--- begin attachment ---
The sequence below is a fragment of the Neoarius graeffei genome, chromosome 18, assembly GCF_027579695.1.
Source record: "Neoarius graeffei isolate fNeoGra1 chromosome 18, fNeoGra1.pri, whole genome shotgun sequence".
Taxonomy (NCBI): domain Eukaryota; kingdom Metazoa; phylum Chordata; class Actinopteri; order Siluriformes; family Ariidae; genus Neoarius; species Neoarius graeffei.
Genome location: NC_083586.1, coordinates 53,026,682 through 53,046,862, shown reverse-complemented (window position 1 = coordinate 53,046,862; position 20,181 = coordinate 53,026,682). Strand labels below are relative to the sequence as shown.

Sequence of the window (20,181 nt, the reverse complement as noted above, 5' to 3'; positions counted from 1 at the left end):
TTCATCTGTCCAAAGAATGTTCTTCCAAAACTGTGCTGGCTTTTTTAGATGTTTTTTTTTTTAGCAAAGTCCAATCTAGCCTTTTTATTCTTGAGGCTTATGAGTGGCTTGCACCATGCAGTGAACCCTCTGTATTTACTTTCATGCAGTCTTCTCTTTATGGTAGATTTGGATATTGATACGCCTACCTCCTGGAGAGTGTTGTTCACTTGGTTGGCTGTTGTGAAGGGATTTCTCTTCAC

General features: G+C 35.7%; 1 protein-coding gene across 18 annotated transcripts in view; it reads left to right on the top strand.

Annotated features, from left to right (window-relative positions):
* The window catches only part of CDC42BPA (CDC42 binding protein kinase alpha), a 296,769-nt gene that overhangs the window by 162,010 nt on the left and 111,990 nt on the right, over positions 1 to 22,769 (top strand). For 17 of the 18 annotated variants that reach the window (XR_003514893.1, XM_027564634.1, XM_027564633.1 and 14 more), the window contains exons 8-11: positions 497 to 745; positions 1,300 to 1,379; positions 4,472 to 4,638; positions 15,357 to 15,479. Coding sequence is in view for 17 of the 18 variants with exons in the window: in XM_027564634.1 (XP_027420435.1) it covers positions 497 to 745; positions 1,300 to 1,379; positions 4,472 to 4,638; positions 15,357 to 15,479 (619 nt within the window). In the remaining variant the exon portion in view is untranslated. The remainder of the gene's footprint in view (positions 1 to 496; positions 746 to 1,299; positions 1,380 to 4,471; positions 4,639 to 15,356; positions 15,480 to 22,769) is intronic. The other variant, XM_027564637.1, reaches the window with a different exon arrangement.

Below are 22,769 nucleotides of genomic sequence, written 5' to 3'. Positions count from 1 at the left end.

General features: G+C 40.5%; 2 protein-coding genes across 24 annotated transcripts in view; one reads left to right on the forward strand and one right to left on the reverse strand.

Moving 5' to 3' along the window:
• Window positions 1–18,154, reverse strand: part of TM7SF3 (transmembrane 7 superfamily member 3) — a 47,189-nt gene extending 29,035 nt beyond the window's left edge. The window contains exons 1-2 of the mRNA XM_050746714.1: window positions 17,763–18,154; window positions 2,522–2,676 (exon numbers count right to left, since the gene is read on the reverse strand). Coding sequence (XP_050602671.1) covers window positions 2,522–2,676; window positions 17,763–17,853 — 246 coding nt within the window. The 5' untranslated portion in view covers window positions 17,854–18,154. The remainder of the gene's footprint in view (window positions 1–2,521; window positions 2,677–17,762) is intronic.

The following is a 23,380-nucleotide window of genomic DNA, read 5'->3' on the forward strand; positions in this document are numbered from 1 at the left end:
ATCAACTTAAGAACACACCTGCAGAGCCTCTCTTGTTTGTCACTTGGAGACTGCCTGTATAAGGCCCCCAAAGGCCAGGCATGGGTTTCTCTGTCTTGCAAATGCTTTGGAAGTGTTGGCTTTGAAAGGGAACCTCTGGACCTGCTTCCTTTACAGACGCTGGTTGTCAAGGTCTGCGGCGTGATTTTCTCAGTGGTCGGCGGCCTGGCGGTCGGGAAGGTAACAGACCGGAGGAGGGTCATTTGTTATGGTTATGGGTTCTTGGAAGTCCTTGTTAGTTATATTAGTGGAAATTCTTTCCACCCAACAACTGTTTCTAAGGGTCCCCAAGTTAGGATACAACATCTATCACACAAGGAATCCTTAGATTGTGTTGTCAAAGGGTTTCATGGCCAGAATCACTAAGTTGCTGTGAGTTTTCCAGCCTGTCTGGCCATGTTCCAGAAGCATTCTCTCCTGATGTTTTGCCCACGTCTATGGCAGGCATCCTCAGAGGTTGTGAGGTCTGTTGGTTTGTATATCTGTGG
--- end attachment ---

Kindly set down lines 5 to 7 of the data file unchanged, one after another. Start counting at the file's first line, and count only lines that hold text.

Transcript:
Sequence of the window (20,181 nt, the reverse complement as noted above, 5' to 3'; positions counted from 1 at the left end):
TTCATCTGTCCAAAGAATGTTCTTCCAAAACTGTGCTGGCTTTTTTAGATGTTTTTTTTTTTAGCAAAGTCCAATCTAGCCTTTTTATTCTTGAGGCTTATGAGTGGCTTGCACCATGCAGTGAACCCTCTGTATTTACTTTCATGCAGTCTTCTCTTTATGGTAGATTTGGATATTGATACGCCTACCTCCTGGAGAGTGTTGTTCACTTGGTTGGCTGTTGTGAAGGGATTTCTCTTCAC

General features: G+C 35.7%; 1 protein-coding gene across 18 annotated transcripts in view; it reads left to right on the top strand.